Second Look at Holmberg: Theoretical Framework

I’ve reread one of the articles by Holmberg, looking at it as an example of a theoretical framework paper. Here are essentially the steps to the structure of this article:

  • First, Holmberg defines theory and distance education, the context in which his theory will operate.
  • Then he presents his own theory of conversation and empathy, followed by the testable hypotheses which he sees as deriving from this theory.  Essentially, his argument is that the stronger the conversational style of instruction, the closer sense of relationship a student feels to the instructor and organization.  This sense of relationship gives a sense of personal relevance and involvement, leading to greater motivation and greater learning.
  • Holmberg then argues for the relevance of his theory.
  • He remarks upon the influence of social and technological developments on the theory.
  • He presents studies which are closely related to his theory.
  • He ends by presenting some epistemological reservations.

I have to say, the rereading still did not sit right with me in terms of “conversation theory.”  I still do not see a clear definition of what conversation is, and I’m still not swayed by the argument for “conversational style.”  However, it is probably less that the theory is flawed and more that it just isn’t what I am looking for — a clear argument about how instruction can be viewed as conversation (as Gibbons states).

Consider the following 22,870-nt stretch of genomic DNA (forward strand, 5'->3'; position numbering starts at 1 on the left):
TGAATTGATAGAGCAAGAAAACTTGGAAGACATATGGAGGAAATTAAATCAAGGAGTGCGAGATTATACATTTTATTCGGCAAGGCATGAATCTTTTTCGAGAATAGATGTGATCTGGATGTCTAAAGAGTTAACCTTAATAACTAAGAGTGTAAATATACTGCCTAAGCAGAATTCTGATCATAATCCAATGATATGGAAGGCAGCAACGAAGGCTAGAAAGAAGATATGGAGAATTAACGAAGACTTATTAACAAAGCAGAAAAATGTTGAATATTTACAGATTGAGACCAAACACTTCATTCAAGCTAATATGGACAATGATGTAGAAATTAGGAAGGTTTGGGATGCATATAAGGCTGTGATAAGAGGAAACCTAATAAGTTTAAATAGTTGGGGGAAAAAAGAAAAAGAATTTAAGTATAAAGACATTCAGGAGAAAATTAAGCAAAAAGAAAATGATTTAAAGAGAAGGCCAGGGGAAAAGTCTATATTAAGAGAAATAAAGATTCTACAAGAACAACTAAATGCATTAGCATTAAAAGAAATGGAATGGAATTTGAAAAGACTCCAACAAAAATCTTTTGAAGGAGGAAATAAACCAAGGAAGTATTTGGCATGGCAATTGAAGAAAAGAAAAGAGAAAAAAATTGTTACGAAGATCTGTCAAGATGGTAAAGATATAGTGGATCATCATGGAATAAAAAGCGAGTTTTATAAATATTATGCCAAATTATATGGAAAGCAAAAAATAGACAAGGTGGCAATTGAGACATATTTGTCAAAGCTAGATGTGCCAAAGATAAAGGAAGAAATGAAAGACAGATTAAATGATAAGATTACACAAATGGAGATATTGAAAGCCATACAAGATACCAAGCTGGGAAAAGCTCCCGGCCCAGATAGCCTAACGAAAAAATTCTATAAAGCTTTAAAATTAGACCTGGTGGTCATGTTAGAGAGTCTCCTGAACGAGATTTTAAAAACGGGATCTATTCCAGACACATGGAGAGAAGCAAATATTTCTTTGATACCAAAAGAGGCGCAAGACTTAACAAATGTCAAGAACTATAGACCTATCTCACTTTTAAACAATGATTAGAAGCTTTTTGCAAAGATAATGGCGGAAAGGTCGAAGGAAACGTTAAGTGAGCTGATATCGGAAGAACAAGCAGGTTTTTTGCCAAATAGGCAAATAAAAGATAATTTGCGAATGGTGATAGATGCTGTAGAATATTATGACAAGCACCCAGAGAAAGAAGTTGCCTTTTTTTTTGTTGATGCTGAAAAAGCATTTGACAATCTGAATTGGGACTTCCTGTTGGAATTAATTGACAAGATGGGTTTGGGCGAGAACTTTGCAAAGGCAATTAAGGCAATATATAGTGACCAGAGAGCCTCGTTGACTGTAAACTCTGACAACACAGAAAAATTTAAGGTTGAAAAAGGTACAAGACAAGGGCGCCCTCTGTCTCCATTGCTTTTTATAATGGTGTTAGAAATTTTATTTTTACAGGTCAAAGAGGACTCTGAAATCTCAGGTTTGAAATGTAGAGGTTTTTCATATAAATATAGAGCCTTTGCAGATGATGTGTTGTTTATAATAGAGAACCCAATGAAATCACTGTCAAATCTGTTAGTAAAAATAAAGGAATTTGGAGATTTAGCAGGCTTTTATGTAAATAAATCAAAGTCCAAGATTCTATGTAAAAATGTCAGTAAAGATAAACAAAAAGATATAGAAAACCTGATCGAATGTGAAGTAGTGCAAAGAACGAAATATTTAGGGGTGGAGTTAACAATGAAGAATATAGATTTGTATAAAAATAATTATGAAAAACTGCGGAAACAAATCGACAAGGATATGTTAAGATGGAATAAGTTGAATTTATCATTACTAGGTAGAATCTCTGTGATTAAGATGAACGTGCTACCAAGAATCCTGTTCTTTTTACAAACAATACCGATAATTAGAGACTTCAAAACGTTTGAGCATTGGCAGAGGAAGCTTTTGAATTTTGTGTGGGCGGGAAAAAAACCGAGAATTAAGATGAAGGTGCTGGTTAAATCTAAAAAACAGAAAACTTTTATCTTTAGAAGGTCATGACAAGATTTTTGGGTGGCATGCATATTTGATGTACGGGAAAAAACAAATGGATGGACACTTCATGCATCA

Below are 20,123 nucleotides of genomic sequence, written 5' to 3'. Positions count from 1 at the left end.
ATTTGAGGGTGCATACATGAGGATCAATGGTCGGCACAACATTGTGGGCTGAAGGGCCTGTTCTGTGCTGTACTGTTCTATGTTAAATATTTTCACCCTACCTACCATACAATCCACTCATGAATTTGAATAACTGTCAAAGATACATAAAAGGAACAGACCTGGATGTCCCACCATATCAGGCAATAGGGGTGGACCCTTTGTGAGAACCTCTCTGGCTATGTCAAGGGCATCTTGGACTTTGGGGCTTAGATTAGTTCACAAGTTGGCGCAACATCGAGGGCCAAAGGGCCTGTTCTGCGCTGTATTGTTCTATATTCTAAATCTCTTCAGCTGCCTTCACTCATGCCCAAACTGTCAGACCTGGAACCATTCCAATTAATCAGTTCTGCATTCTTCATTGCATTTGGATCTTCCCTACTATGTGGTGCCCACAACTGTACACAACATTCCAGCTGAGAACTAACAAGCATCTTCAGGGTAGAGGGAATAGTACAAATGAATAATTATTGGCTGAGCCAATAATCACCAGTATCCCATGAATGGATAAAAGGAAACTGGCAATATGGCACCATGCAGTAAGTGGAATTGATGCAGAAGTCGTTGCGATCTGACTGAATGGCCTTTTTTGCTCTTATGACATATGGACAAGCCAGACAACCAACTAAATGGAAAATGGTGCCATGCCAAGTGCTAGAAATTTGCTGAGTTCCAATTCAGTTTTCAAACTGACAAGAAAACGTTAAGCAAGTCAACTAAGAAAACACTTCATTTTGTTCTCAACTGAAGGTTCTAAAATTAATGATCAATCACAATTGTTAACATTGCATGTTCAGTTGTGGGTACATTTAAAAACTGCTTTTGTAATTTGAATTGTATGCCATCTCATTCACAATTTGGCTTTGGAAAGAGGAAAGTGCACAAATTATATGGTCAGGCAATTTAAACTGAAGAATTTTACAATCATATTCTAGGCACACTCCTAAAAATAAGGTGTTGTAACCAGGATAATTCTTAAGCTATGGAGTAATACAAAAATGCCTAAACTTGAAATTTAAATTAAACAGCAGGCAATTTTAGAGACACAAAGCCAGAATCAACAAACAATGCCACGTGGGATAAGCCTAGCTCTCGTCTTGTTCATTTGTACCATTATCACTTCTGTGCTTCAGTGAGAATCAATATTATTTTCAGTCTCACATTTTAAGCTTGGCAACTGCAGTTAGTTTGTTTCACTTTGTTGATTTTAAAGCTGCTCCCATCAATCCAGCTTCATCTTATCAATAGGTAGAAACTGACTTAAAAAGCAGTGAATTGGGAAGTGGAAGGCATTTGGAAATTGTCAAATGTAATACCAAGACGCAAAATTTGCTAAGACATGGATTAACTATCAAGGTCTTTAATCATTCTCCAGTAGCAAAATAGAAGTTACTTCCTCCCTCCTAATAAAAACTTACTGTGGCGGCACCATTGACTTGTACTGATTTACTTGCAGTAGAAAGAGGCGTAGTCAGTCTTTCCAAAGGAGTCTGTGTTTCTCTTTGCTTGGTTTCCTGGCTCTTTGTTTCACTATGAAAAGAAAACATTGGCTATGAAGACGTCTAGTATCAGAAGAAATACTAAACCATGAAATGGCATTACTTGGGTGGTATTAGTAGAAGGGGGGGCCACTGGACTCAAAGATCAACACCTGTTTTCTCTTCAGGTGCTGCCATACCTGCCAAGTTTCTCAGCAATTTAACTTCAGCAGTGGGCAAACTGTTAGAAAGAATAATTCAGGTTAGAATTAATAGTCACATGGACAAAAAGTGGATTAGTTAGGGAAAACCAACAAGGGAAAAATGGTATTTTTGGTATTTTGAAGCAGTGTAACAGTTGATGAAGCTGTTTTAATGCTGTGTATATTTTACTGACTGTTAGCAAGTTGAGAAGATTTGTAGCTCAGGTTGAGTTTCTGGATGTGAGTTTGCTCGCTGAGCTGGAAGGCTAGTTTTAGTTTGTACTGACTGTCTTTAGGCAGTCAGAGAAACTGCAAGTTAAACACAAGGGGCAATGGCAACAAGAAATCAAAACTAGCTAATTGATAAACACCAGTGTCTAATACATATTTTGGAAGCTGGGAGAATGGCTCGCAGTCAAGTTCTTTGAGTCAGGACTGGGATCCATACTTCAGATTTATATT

Holmberg, B. (2005).  A theory of distance education based on Empathy.  In M.G. Moore & W.G. Anderson (Eds.).  The handbook of distance education (1st ed.), pp. 79-86.  Lawrence Erlbaum Associates: Mahwah, NJ

* defines theory
* defines distance education
* his theory

* testable hypotheses from the theory
* relevance of theory
* influence of social & technological developments on the theory
* studies closely related
* epistemological reservations


One thought on “Second Look at Holmberg: Theoretical Framework

  1. Holmberg may also have had some misgivings. Perhaps that is why he often uses the term “conversation-like” instead of conversation.

    I would say the same argument could be used with the term “reflection” too. Is an internal “conversation” the same kind of thing as a conversation with another agent?

    I think that gibbons also considers conversation with a simulation possible.

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